So for the last 100+ years, clinicians have been using the auscultatory method for determining a patient’s blood pressure. This method is used every day to determine if a patient needs medication or some other clinical intervention for high blood pressure. Performed correctly, it’s considered by many in the profession to be the ‘gold standard’ for measuring blood pressure. But it’s that phrase ‘performed correctly’ that’s the kicker.

A recent policy statement from the World Hypertension League calls into question the accuracy of many auscultatory BP measurements taken today. Huh? If it’s worked for over one hundred years, how is it possible that auscultatory measurements are now being deemed inaccurate?

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The Material World of BP Cuffs

The Material World of BP CuffsSo what’s in a fabric?  And why do manufacturers come up with so many choices?

Choosing the correct fabrics for medical products can be a bit more complicated than selecting the right material for a pair of jeans. Medical device manufacturers spend a lot of time considering things like where the product will be used, how often it will be used, what it will be cleaned with, who will be using it and how it interacts with human tissue.

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Blood Pressure Measurement Technique— A Candid Discussion

Audio Series by SunTech MedicalLet’s be clear. I work for the marketing department of a medical device manufacturer, so I earn my paycheck by promoting this company and its products to the clinical community and developing new products that we can successfully convert into $$$. But is it possible to achieve these goals as well as actually helping people to get and stay healthy? Let me put it this way—if it weren’t, I’d quit.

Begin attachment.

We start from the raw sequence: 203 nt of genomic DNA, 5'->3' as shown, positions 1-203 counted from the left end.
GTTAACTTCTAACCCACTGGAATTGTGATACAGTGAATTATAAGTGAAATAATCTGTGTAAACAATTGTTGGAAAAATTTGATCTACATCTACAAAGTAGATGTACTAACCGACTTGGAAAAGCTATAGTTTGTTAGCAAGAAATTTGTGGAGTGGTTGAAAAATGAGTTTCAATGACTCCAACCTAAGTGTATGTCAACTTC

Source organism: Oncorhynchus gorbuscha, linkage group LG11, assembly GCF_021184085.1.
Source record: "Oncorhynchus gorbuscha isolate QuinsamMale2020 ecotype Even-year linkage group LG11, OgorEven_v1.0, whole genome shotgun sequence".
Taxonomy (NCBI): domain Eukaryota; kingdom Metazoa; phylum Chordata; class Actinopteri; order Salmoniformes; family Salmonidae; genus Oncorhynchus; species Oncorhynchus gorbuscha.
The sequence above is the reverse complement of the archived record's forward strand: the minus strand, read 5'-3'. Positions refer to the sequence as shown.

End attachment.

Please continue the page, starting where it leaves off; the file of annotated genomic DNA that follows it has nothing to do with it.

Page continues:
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Meaningful Use Incentives Becoming Less Meaningful

Healthcare providers are frustrated with EMRIs it just me, or are healthcare providers becoming increasingly fed up with all of the new, fancy-schmancy healthcare IT 'solutions' that seem to be proliferating faster than ever before? Meaningful Use incentives have been the catalyst for the adoption of electronic medical records at an unprecedented rate, but some clinicians, administrators, and facility managers are beginning to question the value of what they've bought into as they struggle to electronically capture patient information—things like blood pressure, temperature, exam results, and other vitals.

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5 Observations about EMR Integration and Interoperability

EMR IntegrationIt’s no secret that information technology is quickly becoming one of the most important components of the healthcare system, and device interoperability with the EMR is undoubtedly a key piece of the HIT puzzle. Here are five observations about EMR integration and interoperability that should help shed some light on the importance and complexity of this issue.

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Should Manual BP Get the Boot

Manual BP MeasurementThere's a bit of a debate going on in October's issue of the Journal of Hypertension about the best way to measure blood pressure. Everyone agrees that it should be done using a cuff placed over the brachial artery, but the similarities sort of end there.

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Increasing Time Between BP Screenings: Not Such a Dynamite Idea